Can China Save The World? Towards A New Economic Model

Publié le par AL de Bx

D. K. Matai, Chairman mi2g, Phlanthropia, and ATCA, is an engineer turned entrepreneur
and philanthropist with a keen interest in the well being of global society. DK founded mi2g
in 1995, the global risk specialists, in London, UK, while developing simulations for his PhD
at Imperial College. DK helped found ATCA – The Asymmetric Threats Contingency
Alliance – in 2001, a philanthropic expert initiative to address complex global challenges
through Socratic dialogue and joint executive action to build a wisdom based global economy.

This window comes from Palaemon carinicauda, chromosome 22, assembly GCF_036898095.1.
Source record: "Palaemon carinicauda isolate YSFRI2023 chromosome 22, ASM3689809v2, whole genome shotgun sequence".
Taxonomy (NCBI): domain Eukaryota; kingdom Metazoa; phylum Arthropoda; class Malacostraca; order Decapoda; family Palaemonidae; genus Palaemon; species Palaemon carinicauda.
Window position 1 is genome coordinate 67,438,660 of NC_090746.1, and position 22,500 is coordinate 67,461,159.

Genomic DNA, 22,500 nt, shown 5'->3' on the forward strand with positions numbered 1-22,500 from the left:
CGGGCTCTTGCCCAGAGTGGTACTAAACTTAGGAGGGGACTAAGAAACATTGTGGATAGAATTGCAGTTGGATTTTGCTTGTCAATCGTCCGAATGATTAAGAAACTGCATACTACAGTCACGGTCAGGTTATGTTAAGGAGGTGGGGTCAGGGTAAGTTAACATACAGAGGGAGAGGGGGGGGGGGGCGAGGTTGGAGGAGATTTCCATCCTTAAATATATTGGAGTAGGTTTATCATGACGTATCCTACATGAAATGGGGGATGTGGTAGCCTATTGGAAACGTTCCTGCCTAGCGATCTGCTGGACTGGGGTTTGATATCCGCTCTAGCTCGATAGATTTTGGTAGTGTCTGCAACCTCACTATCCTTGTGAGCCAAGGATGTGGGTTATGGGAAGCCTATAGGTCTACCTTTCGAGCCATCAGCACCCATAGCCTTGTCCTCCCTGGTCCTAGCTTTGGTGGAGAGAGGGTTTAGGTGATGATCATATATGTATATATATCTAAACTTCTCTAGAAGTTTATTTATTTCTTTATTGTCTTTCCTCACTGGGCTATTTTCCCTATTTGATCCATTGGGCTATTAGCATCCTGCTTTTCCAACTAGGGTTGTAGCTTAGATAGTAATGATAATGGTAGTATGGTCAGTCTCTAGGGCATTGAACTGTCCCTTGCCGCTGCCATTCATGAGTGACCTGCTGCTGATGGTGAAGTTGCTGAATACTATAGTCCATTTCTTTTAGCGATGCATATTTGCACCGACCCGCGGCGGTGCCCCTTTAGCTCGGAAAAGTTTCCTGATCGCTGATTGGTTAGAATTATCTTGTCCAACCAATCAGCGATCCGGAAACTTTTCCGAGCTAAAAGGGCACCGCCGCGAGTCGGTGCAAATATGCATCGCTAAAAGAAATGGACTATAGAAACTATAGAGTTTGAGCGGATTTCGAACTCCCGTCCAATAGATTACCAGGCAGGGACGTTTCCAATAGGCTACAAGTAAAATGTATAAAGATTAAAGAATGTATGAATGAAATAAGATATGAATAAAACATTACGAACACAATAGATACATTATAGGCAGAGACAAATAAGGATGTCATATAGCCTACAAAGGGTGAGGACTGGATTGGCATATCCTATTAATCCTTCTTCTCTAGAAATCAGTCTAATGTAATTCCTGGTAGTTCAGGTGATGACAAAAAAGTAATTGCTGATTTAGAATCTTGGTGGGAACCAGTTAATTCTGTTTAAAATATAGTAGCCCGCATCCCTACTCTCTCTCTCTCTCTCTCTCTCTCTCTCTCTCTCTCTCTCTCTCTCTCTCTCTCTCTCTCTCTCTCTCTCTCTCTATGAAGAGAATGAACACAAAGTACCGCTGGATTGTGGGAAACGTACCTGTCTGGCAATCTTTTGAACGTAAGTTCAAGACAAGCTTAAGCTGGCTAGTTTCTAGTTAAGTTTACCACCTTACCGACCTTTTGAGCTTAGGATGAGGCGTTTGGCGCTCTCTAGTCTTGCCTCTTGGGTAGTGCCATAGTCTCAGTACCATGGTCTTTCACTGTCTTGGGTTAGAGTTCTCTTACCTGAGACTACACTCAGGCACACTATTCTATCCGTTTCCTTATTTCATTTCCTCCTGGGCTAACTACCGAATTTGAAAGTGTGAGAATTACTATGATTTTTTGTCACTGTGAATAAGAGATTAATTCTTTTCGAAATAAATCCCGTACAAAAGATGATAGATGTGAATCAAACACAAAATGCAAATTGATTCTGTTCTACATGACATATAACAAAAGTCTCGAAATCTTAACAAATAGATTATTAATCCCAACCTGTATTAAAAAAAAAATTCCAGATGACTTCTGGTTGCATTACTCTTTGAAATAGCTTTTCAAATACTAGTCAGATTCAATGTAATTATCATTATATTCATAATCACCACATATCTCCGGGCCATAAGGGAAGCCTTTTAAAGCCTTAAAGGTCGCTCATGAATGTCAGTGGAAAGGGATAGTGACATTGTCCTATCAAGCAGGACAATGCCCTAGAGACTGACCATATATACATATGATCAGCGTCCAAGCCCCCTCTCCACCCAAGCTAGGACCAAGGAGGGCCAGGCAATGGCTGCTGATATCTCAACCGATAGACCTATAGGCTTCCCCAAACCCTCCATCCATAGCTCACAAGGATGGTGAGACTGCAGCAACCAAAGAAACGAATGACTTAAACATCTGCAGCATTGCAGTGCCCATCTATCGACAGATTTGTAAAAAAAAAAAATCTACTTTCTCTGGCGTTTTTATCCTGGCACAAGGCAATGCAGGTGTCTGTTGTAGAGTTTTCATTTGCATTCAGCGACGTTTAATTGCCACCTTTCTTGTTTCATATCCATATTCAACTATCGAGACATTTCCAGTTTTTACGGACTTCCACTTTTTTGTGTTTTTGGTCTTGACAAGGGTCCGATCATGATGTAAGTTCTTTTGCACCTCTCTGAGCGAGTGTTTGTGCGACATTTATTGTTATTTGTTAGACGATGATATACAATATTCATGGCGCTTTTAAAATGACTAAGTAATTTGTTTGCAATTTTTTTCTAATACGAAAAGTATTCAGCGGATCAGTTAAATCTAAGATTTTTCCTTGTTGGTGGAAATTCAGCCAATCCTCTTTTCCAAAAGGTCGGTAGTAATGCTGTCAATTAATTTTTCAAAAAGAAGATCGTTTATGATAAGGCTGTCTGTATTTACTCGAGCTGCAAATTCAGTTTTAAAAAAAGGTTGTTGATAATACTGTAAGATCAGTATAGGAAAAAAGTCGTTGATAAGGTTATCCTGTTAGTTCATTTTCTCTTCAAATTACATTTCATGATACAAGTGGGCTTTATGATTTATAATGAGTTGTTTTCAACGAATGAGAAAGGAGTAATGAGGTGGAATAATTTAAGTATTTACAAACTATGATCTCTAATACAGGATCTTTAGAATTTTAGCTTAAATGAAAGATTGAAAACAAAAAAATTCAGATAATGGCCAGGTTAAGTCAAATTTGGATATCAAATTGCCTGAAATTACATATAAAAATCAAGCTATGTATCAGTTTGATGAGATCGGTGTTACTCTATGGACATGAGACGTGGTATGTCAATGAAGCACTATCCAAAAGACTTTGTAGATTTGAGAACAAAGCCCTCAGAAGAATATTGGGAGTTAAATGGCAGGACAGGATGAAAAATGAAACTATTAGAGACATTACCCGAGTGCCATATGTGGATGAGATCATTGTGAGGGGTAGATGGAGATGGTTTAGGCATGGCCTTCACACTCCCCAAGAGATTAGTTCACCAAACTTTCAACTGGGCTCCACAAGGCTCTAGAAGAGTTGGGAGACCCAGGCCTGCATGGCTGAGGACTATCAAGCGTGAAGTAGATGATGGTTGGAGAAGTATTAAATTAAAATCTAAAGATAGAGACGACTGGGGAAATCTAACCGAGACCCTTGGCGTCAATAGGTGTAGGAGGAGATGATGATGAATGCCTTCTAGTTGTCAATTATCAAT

ATCA addresses opportunities and threats arising from climate chaos, radical poverty,
organised crime, extremism, informatics, nanotechnology, robotics, genetics, artificial
intelligence and financial systems. This is a recent essay from ACTA which raises some
fundamental questions about the next phase of global economic development. As the West
contemplates a new phase in the global financial crisis, China — the second biggest economy
on Earth — appears to some executive decision makers to be well placed to sail through the
doldrums of the global financial markets or even use her wealth to come to the rescue of the
rich world. Is this wishful thinking or is it grounded in facts? Despite its rising pre-eminence
on the world stage, China is unlikely to save the world if the West slides back into recession.
Why?

 

http://www.1info2.com/DATA/iivylqYzaD.jpg